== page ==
The addition of Wolfe comes one day after the Ravens were unable to finalize a deal with Michael Brockers. There was an issue with Brockers’ injured ankle, and the sides couldn’t agree on a revised deal, a source said.

Baltimore has made it a priority to reshape its defensive front. The Ravens acquired defensive end Calais Campbell from the Jacksonville Jaguars, traded defensive end Chris Wormley to the Pittsburgh Steelers and watched defensive tackle Michael Pierce sign with the Minnesota Vikings in free agency.

Wolfe should help improve the pass rush for the Ravens. Baltimore’s defensive linemen totaled four sacks in 2019, the fewest by any team.

Wolfe finished his eighth season with the Broncos in 2019 and was one of the longest-tenured players on the team’s defense; only cornerback Chris Harris Jr. and linebacker Von Miller have played on the defense longer.

Coach Vic Fangio’s defensive scheme turned out to be perfect for Wolfe as he had one of his best all-around years in 2019 with 34 tackles and a career-best seven sacks. Wolfe has 33 sacks in his career.

Wolfe’s high-motor play has been a key part of the defensive front, and Miller credits Wolfe for many of his sacks “because of what Wolfe does next to me. He’s a beast.”

That intensity has come at a physical price at times, as Wolfe has battled through some injuries throughout his career, including neck surgery. He has played 16 games three times and went to injured reserve this past season after 12 games with a dislocated left elbow.

Wolfe, who turned 30 in February, was a second-round pick by the Broncos in 2012 — the team had traded out of the first round that year — and he immediately started 16 games as a rookie for a team that won the AFC West. He has started every game he played in for the Broncos — 108 in all — and while he hoped to re-sign with the Broncos at season’s end, he added “it’s a business.”

ESPN’s Jamison Hensley and Jeff Legwold contributed to this report.

Source link

Continue Reading

NFL

Bobby Hebert Sr., father of former Saint and Falcon Bobby Hebert Jr., dies from COVID-19

Published

on

Bobby Hebert Sr. — the father of former New Orleans Saints and Atlanta Falcons quarterback Bobby Hebert — died Saturday at the age of 81 after testing positive for coronavirus.

Hebert Jr., a Southern Louisiana native, still works as an analyst for WWL Radio in New Orleans. He and his wife, Jojo, said in a statement that “our hearts are broken” and that Hebert Sr. was “the reason I made it” to the NFL.

Hebert Jr.’s son T-Bob, who played center at LSU, described his grandfather on Twitter as “the wisest, kindest, and most tactful person I have ever known.”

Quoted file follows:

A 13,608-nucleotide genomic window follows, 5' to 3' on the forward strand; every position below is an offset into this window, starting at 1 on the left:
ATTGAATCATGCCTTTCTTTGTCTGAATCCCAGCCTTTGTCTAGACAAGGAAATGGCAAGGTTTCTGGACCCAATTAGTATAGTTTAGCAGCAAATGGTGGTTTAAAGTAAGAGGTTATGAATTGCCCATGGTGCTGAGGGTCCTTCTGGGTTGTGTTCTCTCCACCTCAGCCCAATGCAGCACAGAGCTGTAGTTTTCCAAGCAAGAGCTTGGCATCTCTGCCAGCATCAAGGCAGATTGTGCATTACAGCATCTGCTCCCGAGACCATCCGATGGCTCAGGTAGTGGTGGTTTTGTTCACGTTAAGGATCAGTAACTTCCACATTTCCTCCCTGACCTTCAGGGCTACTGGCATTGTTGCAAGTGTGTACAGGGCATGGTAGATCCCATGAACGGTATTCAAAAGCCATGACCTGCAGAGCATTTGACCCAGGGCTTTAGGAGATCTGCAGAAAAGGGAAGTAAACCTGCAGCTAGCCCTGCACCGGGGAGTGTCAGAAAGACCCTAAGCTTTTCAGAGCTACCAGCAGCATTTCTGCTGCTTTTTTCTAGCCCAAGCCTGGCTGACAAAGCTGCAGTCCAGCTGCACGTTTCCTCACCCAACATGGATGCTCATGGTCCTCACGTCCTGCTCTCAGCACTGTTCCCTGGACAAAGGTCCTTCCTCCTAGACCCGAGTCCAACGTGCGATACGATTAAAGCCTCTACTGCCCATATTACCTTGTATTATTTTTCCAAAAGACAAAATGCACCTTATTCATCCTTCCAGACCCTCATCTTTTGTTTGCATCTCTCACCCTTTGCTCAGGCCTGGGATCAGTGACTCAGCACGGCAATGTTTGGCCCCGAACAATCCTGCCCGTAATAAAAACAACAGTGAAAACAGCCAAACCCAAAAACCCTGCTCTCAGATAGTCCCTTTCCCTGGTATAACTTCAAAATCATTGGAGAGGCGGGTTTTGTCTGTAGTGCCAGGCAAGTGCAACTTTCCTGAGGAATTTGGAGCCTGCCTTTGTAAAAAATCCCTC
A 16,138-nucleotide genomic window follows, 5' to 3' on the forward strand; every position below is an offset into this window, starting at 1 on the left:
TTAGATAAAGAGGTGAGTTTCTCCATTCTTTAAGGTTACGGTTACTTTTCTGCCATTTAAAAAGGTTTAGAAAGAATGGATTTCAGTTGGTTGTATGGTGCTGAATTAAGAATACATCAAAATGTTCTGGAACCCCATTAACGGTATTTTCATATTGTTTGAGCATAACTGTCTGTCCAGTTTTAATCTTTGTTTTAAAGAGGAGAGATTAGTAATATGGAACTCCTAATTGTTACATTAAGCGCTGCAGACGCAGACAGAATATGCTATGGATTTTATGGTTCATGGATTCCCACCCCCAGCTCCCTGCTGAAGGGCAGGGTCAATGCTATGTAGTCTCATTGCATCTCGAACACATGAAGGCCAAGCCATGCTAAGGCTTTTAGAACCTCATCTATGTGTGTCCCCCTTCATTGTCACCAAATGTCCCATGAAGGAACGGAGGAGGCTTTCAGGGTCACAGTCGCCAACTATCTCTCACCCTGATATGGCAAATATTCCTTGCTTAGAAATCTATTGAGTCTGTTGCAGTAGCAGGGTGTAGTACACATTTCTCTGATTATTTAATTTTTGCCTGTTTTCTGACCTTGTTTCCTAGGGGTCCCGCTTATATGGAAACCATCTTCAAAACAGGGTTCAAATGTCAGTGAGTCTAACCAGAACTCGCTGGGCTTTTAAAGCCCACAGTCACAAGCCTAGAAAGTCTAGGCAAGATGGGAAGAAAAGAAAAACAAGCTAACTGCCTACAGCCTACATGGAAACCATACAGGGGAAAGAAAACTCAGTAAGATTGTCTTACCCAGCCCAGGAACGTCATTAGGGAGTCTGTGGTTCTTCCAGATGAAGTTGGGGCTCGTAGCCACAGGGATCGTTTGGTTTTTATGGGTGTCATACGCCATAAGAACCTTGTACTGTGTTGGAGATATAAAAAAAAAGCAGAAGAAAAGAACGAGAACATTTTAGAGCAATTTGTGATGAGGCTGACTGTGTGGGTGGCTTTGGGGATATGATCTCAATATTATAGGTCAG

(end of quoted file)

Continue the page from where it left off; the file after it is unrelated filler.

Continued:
Hebert Jr. broke down crying in a recent appearance on WWL while describing his father’s battle with the virus. He described his father as a “fighter” who survived colon cancer, multiple strokes and a birth defect that required open heart surgery.

But, Hebert Jr. said, “You can be tough and the virus can still overwhelm you,” before insisting that people heed the advice of health officials because “it’s an unseen enemy.”

Hebert Jr. also wrote in his statement about the “magic twinkle” in his father’s eye and his lifelong passion for the LSU Tigers.

“I’m kinda numb and shocked,” Hebert Jr. said in the WWL interview. “You get numb and then sometimes you don’t want to accept reality and what you’re dealing with.”



Source link

Continue Reading

NFL

Chiefs re-signing WR DeMarcus Robinson for one year, source says

Published

on

The Kansas City Chiefs are re-signing wide receiver DeMarcus Robinson to a one-year contract, a source confirmed to ESPN.

Robinson’s production increased each season after cracking the Chiefs’ receiving rotation, going from 21 catches and 212 yards in 2017 to 32 and 449 in 2019. He started 23 games over three seasons, mostly when the Chiefs opened in three- or four-receiver formations.

Robinson, who turns 26 in September, was a fourth-round draft pick in 2016 and played mostly on special teams as a rookie.

His big game with the Chiefs came in Week 2 of last season. With Tyreek Hill out with an injury, Robinson made the most of the opportunity with six catches for 172 yards and two touchdowns in a win over the Raiders.

NFL Network first reported that Robinson was returning to the Chiefs.

Source link

Continue Reading

Trending